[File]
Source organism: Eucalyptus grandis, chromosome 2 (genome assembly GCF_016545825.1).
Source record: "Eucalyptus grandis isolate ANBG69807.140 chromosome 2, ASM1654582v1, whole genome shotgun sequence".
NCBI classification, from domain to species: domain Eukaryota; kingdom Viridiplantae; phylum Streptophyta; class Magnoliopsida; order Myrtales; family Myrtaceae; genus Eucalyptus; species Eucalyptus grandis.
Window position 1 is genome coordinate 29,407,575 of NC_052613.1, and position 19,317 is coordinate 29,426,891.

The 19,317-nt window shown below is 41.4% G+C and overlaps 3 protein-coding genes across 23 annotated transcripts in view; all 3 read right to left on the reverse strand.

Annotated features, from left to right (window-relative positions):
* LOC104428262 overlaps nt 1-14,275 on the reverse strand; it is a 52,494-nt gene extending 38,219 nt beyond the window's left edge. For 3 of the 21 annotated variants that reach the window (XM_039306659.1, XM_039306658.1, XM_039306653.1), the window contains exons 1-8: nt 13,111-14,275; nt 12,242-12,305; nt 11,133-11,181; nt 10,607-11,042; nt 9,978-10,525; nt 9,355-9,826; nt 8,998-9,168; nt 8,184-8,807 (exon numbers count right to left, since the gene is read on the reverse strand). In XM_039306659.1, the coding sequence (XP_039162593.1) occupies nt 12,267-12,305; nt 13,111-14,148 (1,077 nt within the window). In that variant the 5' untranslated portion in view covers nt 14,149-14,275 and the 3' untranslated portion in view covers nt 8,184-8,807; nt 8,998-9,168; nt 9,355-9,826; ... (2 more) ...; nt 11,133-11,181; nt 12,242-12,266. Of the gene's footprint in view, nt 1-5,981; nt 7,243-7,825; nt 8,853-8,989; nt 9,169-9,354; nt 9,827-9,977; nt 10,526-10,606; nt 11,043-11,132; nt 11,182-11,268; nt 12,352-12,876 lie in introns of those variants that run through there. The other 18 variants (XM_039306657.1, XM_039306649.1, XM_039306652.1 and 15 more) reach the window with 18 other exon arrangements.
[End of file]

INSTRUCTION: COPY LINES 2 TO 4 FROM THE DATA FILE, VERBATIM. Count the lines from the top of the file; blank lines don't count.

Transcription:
Source record: "Eucalyptus grandis isolate ANBG69807.140 chromosome 2, ASM1654582v1, whole genome shotgun sequence".
NCBI classification, from domain to species: domain Eukaryota; kingdom Viridiplantae; phylum Streptophyta; class Magnoliopsida; order Myrtales; family Myrtaceae; genus Eucalyptus; species Eucalyptus grandis.
Window position 1 is genome coordinate 29,407,575 of NC_052613.1, and position 19,317 is coordinate 29,426,891.